Whistleblower Protection For Public officers under the Freedom of Information Act 2011

The existing framework is quite inadequate as it is primarily concerned with limited protection in favour of public officers who disclose information pursuant to the Freedom of information Act (FOIA) or protection against criminal proceedings where information is with a view to exposing corruption. (section 27 FOIA). The FOIA however does not outline a procedure or channel for disclosure of information neither does it prescribe redress or consequences where the whistle-blower is victimised or subjected to unjust treatment. Despite the resolution of some of these cases in favour of the whistle blower, the lack of a formal mechanism for redress was the source of delay and hardship.

 

The COSP Resolution touches on the importance of institutional mechanisms for the safe reporting of wrongs and an equally safe and effective redress mechanism. It urges state parties to increase public awareness of means for reporting instances of corruption, including by disseminating information regarding the rights and responsibilities of reporting persons in accordance with domestic legislation. States are also enjoined to establish and strengthen confidential complaint systems and protected internal reporting systems that are accessible, diversified and inclusive to facilitate timely reporting of corruption and to ensure the confidentiality of the reporting persons’ identities and personal information, including, where appropriate, allowing for anonymous reporting, and utilize innovative and digital technology in these efforts, with due regard for data protection and privacy rights.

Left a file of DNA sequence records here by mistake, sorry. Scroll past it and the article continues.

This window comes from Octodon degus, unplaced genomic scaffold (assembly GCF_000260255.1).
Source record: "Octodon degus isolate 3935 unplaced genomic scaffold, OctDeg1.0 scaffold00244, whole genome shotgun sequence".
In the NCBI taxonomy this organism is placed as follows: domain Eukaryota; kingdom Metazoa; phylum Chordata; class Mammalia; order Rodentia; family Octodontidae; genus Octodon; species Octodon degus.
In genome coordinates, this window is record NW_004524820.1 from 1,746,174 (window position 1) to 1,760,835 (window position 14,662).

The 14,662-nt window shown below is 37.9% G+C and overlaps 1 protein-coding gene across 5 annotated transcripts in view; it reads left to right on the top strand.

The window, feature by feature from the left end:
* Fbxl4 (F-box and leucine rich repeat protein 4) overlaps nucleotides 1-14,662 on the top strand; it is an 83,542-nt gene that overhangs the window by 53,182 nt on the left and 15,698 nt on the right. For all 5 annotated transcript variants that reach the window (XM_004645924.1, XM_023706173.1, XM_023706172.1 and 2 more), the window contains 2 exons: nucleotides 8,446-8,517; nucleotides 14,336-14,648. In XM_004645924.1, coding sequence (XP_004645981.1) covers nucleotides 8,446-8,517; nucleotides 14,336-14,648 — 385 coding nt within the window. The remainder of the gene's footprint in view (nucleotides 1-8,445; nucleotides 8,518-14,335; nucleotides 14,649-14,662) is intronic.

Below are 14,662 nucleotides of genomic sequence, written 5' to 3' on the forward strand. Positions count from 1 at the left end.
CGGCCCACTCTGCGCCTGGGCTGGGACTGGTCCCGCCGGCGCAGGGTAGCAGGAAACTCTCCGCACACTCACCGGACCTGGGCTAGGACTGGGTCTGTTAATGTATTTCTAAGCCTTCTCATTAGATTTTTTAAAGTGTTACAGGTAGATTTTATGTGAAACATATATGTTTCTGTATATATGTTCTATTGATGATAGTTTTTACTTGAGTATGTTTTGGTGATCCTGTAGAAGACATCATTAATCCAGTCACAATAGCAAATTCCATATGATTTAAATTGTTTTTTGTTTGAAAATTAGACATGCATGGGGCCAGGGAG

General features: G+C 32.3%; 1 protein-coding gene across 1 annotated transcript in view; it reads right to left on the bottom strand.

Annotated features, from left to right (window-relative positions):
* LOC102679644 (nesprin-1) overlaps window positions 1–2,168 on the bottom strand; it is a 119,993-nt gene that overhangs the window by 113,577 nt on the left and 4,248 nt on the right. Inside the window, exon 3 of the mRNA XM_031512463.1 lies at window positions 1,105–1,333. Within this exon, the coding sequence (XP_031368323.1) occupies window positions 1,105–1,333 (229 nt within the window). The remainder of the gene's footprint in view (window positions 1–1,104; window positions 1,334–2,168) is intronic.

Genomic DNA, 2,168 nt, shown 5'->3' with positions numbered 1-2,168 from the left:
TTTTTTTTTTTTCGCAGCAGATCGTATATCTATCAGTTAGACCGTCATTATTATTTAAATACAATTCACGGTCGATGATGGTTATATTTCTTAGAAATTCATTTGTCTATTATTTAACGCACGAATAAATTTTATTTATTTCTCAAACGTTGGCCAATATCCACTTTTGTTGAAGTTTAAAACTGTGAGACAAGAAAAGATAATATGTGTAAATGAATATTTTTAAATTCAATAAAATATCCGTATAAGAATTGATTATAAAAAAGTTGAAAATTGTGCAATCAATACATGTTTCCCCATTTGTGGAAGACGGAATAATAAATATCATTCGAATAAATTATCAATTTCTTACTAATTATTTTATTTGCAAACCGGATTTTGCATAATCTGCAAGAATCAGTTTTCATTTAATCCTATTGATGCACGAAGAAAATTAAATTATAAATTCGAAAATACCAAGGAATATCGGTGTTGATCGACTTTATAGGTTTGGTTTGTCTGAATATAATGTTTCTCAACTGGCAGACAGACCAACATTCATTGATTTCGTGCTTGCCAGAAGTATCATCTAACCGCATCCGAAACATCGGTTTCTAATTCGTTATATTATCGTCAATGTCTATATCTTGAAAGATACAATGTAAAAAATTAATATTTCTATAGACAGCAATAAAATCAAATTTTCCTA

One of the greatest fears of informers or reporters is the possibility that the those who are charged to uphold the law will not only reveal their identities to suspects but the informer may quite strangely become the suspect in a bizarre display of impunity. It is of course possible as happens in some cases that the informer is also an accomplice. However this does not make evidence or intelligence from such sources valueless; on the contrary it is this kind of evidence that has sent many kingpins of fraud, extortion or racketeering ring to jail. Safe secure and confidential channels of communication are therefore important prerequisites for a Whistle blower Protection Law.

 

The Whistle-blower Policy